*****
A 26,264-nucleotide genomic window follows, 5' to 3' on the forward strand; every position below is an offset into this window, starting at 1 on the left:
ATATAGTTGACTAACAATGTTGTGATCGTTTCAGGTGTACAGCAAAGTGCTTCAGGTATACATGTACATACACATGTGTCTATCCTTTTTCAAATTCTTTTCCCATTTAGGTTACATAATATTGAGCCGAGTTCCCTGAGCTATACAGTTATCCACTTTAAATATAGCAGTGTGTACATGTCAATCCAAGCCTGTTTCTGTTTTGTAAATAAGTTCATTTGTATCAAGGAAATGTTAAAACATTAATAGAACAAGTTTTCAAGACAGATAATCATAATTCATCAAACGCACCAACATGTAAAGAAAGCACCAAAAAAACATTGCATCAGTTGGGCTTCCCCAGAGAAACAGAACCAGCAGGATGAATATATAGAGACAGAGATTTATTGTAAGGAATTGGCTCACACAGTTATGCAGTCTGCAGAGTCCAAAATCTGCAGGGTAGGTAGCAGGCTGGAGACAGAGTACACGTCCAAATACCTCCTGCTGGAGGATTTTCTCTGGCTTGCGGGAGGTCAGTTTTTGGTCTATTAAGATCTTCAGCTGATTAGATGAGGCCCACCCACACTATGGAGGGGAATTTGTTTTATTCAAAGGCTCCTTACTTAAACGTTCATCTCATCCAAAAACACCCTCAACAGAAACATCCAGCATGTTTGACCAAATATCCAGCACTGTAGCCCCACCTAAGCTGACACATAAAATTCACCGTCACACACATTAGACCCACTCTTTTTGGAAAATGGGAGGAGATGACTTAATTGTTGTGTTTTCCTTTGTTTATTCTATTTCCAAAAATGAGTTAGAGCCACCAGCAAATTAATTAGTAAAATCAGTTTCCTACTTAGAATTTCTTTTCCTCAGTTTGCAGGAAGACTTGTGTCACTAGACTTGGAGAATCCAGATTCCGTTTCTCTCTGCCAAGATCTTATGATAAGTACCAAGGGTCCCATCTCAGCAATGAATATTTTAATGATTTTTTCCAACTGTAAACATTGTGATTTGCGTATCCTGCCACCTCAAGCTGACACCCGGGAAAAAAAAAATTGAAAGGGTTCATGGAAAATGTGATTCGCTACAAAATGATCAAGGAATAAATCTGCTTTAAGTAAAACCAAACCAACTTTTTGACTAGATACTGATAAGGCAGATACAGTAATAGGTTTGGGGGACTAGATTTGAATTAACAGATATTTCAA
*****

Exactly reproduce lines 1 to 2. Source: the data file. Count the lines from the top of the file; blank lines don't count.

A 26,264-nucleotide genomic window follows, 5' to 3' on the forward strand; every position below is an offset into this window, starting at 1 on the left:
ATATAGTTGACTAACAATGTTGTGATCGTTTCAGGTGTACAGCAAAGTGCTTCAGGTATACATGTACATACACATGTGTCTATCCTTTTTCAAATTCTTTTCCCATTTAGGTTACATAATATTGAGCCGAGTTCCCTGAGCTATACAGTTATCCACTTTAAATATAGCAGTGTGTACATGTCAATCCAAGCCTGTTTCTGTTTTGTAAATAAGTTCATTTGTATCAAGGAAATGTTAAAACATTAATAGAACAAGTTTTCAAGACAGATAATCATAATTCATCAAACGCACCAACATGTAAAGAAAGCACCAAAAAAACATTGCATCAGTTGGGCTTCCCCAGAGAAACAGAACCAGCAGGATGAATATATAGAGACAGAGATTTATTGTAAGGAATTGGCTCACACAGTTATGCAGTCTGCAGAGTCCAAAATCTGCAGGGTAGGTAGCAGGCTGGAGACAGAGTACACGTCCAAATACCTCCTGCTGGAGGATTTTCTCTGGCTTGCGGGAGGTCAGTTTTTGGTCTATTAAGATCTTCAGCTGATTAGATGAGGCCCACCCACACTATGGAGGGGAATTTGTTTTATTCAAAGGCTCCTTACTTAAACGTTCATCTCATCCAAAAACACCCTCAACAGAAACATCCAGCATGTTTGACCAAATATCCAGCACTGTAGCCCCACCTAAGCTGACACATAAAATTCACCGTCACACACATTAGACCCACTCTTTTTGGAAAATGGGAGGAGATGACTTAATTGTTGTGTTTTCCTTTGTTTATTCTATTTCCAAAAATGAGTTAGAGCCACCAGCAAATTAATTAGTAAAATCAGTTTCCTACTTAGAATTTCTTTTCCTCAGTTTGCAGGAAGACTTGTGTCACTAGACTTGGAGAATCCAGATTCCGTTTCTCTCTGCCAAGATCTTATGATAAGTACCAAGGGTCCCATCTCAGCAATGAATATTTTAATGATTTTTTCCAACTGTAAACATTGTGATTTGCGTATCCTGCCACCTCAAGCTGACACCCGGGAAAAAAAAAATTGAAAGGGTTCATGGAAAATGTGATTCGCTACAAAATGATCAAGGAATAAATCTGCTTTAAGTAAAACCAAACCAACTTTTTGACTAGATACTGATAAGGCAGATACAGTAATAGGTTTGGGGGACTAGATTTGAATTAACAGATATTTCAA